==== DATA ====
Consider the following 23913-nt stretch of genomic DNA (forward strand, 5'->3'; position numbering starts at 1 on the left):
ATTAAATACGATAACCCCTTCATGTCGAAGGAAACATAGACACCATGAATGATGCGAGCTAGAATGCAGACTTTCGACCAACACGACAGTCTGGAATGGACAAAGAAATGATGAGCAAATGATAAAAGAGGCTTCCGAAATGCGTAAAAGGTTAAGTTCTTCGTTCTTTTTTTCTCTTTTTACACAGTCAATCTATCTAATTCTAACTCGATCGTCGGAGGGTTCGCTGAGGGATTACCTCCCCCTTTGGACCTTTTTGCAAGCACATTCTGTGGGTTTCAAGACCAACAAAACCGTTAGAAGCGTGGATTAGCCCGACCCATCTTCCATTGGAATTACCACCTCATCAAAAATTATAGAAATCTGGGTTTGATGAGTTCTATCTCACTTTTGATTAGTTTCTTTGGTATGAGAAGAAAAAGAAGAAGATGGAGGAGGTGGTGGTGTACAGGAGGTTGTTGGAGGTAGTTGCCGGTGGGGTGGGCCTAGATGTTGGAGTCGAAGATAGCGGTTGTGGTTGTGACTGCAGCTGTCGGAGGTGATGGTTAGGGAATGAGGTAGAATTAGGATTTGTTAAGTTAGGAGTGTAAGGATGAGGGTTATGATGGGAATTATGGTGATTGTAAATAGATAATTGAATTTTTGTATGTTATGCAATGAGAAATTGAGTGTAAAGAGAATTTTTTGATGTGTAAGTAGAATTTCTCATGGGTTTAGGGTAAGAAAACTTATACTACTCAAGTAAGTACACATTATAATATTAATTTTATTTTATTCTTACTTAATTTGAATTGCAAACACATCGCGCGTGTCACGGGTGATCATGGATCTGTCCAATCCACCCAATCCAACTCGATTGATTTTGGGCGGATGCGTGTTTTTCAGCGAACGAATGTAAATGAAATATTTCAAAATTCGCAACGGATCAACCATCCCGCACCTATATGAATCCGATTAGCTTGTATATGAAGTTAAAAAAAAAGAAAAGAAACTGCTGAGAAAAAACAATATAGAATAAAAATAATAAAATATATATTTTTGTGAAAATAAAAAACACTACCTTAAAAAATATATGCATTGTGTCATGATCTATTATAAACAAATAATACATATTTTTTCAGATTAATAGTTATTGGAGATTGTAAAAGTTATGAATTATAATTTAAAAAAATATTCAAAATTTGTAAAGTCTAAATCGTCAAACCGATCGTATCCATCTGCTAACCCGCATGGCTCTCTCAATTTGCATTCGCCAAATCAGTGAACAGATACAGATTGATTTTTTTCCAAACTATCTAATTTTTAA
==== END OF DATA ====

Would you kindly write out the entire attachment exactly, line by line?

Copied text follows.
Consider the following 23913-nt stretch of genomic DNA (forward strand, 5'->3'; position numbering starts at 1 on the left):
ATTAAATACGATAACCCCTTCATGTCGAAGGAAACATAGACACCATGAATGATGCGAGCTAGAATGCAGACTTTCGACCAACACGACAGTCTGGAATGGACAAAGAAATGATGAGCAAATGATAAAAGAGGCTTCCGAAATGCGTAAAAGGTTAAGTTCTTCGTTCTTTTTTTCTCTTTTTACACAGTCAATCTATCTAATTCTAACTCGATCGTCGGAGGGTTCGCTGAGGGATTACCTCCCCCTTTGGACCTTTTTGCAAGCACATTCTGTGGGTTTCAAGACCAACAAAACCGTTAGAAGCGTGGATTAGCCCGACCCATCTTCCATTGGAATTACCACCTCATCAAAAATTATAGAAATCTGGGTTTGATGAGTTCTATCTCACTTTTGATTAGTTTCTTTGGTATGAGAAGAAAAAGAAGAAGATGGAGGAGGTGGTGGTGTACAGGAGGTTGTTGGAGGTAGTTGCCGGTGGGGTGGGCCTAGATGTTGGAGTCGAAGATAGCGGTTGTGGTTGTGACTGCAGCTGTCGGAGGTGATGGTTAGGGAATGAGGTAGAATTAGGATTTGTTAAGTTAGGAGTGTAAGGATGAGGGTTATGATGGGAATTATGGTGATTGTAAATAGATAATTGAATTTTTGTATGTTATGCAATGAGAAATTGAGTGTAAAGAGAATTTTTTGATGTGTAAGTAGAATTTCTCATGGGTTTAGGGTAAGAAAACTTATACTACTCAAGTAAGTACACATTATAATATTAATTTTATTTTATTCTTACTTAATTTGAATTGCAAACACATCGCGCGTGTCACGGGTGATCATGGATCTGTCCAATCCACCCAATCCAACTCGATTGATTTTGGGCGGATGCGTGTTTTTCAGCGAACGAATGTAAATGAAATATTTCAAAATTCGCAACGGATCAACCATCCCGCACCTATATGAATCCGATTAGCTTGTATATGAAGTTAAAAAAAAAGAAAAGAAACTGCTGAGAAAAAACAATATAGAATAAAAATAATAAAATATATATTTTTGTGAAAATAAAAAACACTACCTTAAAAAATATATGCATTGTGTCATGATCTATTATAAACAAATAATACATATTTTTTCAGATTAATAGTTATTGGAGATTGTAAAAGTTATGAATTATAATTTAAAAAAATATTCAAAATTTGTAAAGTCTAAATCGTCAAACCGATCGTATCCATCTGCTAACCCGCATGGCTCTCTCAATTTGCATTCGCCAAATCAGTGAACAGATACAGATTGATTTTTTTCCAAACTATCTAATTTTTAA